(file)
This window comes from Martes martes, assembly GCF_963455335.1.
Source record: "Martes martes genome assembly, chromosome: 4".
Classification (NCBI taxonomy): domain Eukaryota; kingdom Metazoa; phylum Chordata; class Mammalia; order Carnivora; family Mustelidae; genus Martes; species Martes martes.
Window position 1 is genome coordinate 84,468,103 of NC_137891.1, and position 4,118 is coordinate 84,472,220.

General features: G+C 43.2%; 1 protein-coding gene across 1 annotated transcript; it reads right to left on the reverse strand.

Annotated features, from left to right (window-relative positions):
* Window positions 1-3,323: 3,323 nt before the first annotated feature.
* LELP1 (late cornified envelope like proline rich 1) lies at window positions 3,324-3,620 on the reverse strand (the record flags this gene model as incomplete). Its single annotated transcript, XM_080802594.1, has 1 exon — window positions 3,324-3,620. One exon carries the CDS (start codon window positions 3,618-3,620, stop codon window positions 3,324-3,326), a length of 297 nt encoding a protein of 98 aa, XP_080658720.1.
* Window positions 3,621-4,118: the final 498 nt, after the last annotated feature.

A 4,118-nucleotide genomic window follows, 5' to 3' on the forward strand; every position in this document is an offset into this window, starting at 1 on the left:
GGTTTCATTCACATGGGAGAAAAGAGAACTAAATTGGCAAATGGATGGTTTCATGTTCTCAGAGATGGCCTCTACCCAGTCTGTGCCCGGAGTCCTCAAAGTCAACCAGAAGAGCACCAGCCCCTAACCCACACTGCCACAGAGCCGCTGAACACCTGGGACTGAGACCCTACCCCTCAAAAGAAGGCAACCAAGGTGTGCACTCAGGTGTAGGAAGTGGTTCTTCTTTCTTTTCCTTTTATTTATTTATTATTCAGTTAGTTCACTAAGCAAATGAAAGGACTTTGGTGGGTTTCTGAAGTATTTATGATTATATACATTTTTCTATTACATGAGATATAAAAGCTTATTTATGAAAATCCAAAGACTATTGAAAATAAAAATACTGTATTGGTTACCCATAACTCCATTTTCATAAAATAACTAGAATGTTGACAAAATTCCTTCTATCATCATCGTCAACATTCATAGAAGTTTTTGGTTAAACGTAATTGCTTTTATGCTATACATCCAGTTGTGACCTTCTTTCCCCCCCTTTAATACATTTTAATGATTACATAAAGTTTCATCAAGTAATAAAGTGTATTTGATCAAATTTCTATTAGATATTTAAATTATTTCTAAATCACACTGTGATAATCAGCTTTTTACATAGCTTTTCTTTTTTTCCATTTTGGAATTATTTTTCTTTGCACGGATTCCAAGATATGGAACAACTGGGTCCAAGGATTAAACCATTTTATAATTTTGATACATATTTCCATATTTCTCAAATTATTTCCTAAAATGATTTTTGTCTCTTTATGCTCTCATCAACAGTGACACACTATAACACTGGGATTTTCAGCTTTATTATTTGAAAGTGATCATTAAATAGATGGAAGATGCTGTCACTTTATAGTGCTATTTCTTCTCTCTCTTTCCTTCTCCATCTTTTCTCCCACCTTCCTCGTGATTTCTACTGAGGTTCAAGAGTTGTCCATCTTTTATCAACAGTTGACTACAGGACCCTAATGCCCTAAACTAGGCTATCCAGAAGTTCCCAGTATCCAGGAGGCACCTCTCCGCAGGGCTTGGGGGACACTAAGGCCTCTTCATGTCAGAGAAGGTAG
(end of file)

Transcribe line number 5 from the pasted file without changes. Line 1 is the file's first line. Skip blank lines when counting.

General features: G+C 43.2%; 1 protein-coding gene across 1 annotated transcript; it reads right to left on the reverse strand.